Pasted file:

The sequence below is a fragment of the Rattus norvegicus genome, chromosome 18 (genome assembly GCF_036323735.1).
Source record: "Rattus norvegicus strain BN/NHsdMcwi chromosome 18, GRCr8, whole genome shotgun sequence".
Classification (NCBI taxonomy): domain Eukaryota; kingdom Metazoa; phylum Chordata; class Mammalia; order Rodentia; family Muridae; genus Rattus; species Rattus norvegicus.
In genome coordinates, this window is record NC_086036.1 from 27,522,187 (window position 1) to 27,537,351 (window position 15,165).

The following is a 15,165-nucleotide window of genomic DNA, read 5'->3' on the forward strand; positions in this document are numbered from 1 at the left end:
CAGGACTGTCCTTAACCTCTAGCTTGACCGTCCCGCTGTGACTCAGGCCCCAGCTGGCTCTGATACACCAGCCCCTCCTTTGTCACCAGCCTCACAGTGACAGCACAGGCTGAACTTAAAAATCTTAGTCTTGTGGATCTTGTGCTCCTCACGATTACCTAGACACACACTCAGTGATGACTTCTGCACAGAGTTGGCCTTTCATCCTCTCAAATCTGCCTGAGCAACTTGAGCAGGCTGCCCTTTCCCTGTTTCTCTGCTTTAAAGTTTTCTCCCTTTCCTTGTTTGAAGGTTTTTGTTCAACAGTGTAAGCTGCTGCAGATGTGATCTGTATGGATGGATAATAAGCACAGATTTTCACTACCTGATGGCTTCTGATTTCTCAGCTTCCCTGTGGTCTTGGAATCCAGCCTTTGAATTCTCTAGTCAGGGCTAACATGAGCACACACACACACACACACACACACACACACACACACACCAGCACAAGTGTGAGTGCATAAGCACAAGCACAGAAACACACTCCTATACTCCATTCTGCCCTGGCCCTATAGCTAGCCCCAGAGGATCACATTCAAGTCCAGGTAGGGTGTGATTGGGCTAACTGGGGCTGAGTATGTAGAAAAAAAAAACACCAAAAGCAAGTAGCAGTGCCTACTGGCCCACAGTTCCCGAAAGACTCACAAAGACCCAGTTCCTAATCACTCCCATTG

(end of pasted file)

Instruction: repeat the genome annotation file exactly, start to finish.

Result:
The sequence below is a fragment of the Rattus norvegicus genome, chromosome 18 (genome assembly GCF_036323735.1).
Source record: "Rattus norvegicus strain BN/NHsdMcwi chromosome 18, GRCr8, whole genome shotgun sequence".
Classification (NCBI taxonomy): domain Eukaryota; kingdom Metazoa; phylum Chordata; class Mammalia; order Rodentia; family Muridae; genus Rattus; species Rattus norvegicus.
In genome coordinates, this window is record NC_086036.1 from 27,522,187 (window position 1) to 27,537,351 (window position 15,165).

The following is a 15,165-nucleotide window of genomic DNA, read 5'->3' on the forward strand; positions in this document are numbered from 1 at the left end:
CAGGACTGTCCTTAACCTCTAGCTTGACCGTCCCGCTGTGACTCAGGCCCCAGCTGGCTCTGATACACCAGCCCCTCCTTTGTCACCAGCCTCACAGTGACAGCACAGGCTGAACTTAAAAATCTTAGTCTTGTGGATCTTGTGCTCCTCACGATTACCTAGACACACACTCAGTGATGACTTCTGCACAGAGTTGGCCTTTCATCCTCTCAAATCTGCCTGAGCAACTTGAGCAGGCTGCCCTTTCCCTGTTTCTCTGCTTTAAAGTTTTCTCCCTTTCCTTGTTTGAAGGTTTTTGTTCAACAGTGTAAGCTGCTGCAGATGTGATCTGTATGGATGGATAATAAGCACAGATTTTCACTACCTGATGGCTTCTGATTTCTCAGCTTCCCTGTGGTCTTGGAATCCAGCCTTTGAATTCTCTAGTCAGGGCTAACATGAGCACACACACACACACACACACACACACACACACACACACCAGCACAAGTGTGAGTGCATAAGCACAAGCACAGAAACACACTCCTATACTCCATTCTGCCCTGGCCCTATAGCTAGCCCCAGAGGATCACATTCAAGTCCAGGTAGGGTGTGATTGGGCTAACTGGGGCTGAGTATGTAGAAAAAAAAAACACCAAAAGCAAGTAGCAGTGCCTACTGGCCCACAGTTCCCGAAAGACTCACAAAGACCCAGTTCCTAATCACTCCCATTG